Posted 22 February 2013 - 12:44 PM

I am (trying to) complete veterinary studies with one nine-month old and working. It can be done, but the university and everyone around you has to be flexible and you have to plan ahead meticulously...

Internships are also a problem, but if you get yourself a live-in nanny, it can free up the days immensely. we're lucky, my husband is home 3 days per week.

#9 tia2009

Posted 22 February 2013 - 01:24 PM

QUOTE (Bel Rowley @ 22/02/2013, 01:23 PM) <{POST_SNAPBACK}>
My cousin is in her mid-40s, has 3 young children, and started Medicine a couple of years ago. I think her rationale was that she still planned to work for another 20-30 years, may as well be doing something she loves.


This is my rationale too. I actually enrolled into medicine straight from high school but left barely into the first semester and completed an entirely different degree only to find my career choices have somewhat meandered back into health. I don’t regret the change of plans back then as it wasn’t right for me at the time. Now I feel ready and would very much like to give it a go, although certainly much older and with more on my plate!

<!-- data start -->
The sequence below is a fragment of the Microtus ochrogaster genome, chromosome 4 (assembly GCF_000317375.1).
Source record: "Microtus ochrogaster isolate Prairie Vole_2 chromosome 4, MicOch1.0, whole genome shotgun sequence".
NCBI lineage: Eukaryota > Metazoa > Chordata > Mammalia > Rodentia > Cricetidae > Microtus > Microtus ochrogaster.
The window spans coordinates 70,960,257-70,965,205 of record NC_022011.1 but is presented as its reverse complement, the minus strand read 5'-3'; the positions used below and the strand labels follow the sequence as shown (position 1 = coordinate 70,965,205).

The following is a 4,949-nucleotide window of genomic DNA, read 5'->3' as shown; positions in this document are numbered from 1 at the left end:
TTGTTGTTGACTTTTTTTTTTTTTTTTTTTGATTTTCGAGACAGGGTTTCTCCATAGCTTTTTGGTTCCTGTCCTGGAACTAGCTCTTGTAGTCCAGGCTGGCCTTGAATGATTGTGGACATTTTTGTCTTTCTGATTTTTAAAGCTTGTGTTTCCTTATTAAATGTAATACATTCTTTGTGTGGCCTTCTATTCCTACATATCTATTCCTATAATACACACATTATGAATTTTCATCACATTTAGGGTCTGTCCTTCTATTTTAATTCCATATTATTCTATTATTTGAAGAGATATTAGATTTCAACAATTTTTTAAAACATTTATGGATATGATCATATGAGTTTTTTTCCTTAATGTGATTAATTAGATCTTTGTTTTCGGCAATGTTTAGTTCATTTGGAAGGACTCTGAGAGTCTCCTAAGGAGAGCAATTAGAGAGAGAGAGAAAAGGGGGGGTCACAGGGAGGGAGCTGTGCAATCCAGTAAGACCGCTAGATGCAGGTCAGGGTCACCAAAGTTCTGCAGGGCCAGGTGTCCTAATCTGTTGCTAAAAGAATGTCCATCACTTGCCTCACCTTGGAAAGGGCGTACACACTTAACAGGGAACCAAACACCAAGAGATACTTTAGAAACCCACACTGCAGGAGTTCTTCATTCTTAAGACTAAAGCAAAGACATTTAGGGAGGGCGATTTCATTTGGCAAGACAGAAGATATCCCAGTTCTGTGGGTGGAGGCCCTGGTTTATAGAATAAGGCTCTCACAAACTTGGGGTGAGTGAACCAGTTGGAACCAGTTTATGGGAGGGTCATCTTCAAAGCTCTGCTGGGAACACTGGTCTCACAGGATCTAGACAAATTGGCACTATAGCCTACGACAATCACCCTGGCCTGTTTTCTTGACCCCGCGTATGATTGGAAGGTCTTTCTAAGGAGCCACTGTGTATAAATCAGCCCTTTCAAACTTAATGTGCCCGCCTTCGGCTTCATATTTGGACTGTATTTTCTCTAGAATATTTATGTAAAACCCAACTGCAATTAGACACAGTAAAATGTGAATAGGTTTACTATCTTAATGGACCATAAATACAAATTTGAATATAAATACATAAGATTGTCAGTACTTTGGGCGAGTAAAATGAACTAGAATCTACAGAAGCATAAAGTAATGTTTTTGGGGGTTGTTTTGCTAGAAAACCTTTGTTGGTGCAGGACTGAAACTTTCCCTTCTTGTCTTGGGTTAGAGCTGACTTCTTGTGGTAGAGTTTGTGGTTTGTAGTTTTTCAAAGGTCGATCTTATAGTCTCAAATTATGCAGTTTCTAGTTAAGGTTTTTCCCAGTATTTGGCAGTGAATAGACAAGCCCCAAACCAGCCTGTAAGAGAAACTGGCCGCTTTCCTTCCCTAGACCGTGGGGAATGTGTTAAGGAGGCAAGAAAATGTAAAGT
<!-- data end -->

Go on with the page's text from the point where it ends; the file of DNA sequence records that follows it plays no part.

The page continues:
The age factor and the intern years do scare me, so I would like to think my kids would be independent enough by then, and family life stable enough, for me to commit and see it through.

It's lovely to hear that others have succeeded in doing this.

#10 busy_bee

Posted 22 February 2013 - 07:23 PM

Another doctor here - and echo the thoughts of also considering internship and training requirements.

Even with GP training there is internship + hospital rotations before the GP part.

Even the 'urban' GP schemes have a 6 month rural component - something to think about.

#11 Brownbear

Posted 22 February 2013 - 07:40 PM